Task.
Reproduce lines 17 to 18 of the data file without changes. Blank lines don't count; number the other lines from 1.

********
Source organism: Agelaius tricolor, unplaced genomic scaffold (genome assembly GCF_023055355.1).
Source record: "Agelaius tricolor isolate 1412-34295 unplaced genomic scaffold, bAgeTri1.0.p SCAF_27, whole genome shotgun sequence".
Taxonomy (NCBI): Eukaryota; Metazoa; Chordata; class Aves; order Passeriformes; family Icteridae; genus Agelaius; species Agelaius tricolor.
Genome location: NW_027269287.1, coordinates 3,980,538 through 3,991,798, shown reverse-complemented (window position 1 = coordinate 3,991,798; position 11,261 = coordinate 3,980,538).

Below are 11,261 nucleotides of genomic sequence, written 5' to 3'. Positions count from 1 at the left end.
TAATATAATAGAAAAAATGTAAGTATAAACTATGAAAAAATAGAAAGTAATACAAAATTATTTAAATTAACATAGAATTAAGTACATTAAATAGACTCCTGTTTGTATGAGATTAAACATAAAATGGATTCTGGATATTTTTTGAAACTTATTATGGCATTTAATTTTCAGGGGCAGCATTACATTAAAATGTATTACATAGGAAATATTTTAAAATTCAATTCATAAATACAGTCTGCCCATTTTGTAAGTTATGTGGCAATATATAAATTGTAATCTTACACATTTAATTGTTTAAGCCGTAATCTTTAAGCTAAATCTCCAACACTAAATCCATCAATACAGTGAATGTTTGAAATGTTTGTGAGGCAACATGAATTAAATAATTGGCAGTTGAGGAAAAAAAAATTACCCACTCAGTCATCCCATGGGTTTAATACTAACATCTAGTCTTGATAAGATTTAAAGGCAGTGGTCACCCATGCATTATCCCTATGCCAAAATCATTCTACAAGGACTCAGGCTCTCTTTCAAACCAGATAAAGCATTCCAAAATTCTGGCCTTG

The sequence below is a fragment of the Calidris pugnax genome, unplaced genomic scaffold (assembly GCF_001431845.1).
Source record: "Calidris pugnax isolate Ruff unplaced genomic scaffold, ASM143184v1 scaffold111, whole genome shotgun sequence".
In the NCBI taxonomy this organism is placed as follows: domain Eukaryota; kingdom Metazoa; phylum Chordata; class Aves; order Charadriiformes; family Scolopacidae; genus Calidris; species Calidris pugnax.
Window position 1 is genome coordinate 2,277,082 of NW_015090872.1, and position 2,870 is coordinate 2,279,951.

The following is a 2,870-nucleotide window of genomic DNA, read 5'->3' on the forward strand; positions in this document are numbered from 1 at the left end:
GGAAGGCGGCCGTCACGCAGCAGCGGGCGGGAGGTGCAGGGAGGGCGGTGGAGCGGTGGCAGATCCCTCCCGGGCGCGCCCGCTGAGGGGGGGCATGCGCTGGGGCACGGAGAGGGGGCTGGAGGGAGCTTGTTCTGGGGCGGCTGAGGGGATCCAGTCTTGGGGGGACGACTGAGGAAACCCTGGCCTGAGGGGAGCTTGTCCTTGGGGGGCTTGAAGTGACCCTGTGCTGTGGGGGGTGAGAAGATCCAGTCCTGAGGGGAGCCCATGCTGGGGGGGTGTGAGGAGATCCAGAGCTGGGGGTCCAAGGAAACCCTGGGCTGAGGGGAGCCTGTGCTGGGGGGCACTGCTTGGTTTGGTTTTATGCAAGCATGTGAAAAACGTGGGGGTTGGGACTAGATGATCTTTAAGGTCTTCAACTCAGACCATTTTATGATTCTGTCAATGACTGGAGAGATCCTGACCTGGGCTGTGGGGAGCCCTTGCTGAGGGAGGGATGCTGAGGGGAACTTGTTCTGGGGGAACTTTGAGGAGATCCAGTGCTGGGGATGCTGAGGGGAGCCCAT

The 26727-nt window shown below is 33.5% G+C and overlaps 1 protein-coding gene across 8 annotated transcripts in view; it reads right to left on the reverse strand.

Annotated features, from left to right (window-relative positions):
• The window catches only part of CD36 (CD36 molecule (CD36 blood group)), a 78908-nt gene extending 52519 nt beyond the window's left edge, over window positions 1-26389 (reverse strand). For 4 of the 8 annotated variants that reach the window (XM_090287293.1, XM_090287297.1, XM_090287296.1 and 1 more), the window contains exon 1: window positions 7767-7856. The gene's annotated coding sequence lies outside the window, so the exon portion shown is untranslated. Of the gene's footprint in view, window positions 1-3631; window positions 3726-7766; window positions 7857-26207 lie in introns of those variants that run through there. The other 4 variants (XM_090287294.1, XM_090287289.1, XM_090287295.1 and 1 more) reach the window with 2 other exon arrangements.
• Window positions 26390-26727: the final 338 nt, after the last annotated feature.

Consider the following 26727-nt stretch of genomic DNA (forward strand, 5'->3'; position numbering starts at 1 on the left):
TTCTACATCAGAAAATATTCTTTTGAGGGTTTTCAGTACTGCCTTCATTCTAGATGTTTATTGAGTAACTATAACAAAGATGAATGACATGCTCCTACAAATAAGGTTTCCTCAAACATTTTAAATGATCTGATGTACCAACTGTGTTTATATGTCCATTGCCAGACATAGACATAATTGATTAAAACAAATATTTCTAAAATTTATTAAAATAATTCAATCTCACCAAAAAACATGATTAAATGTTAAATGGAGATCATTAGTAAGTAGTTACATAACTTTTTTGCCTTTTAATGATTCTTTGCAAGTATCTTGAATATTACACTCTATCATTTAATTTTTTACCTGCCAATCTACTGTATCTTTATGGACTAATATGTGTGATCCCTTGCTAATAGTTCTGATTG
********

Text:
Consider the following 26727-nt stretch of genomic DNA (forward strand, 5'->3'; position numbering starts at 1 on the left):
TTCTACATCAGAAAATATTCTTTTGAGGGTTTTCAGTACTGCCTTCATTCTAGATGTTTATTGAGTAACTATAACAAAGATGAATGACATGCTCCTACAAATAAGGTTTCCTCAAACATTTTAAATGATCTGATGTACCAACTGTGTTTATATGTCCATTGCCAGACATAGACATAATTGATTAAAACAAATATTTCTAAAATTTATTAAAATAATTCAATCTCACCAAAAAACATGATTAAATGTTAAATGGAGATCATTAGTAAGTAGTTACATAACTTTTTTGCCTTTTAATGATTCTTTGCAAGTATCTTGAATATTACACTCTATCATTTAATTTTTTACCTGCCAATCTACTGTATCTTTATGGACTAATATGTGTGATCCCTTGCTAATAGTTCTGATTG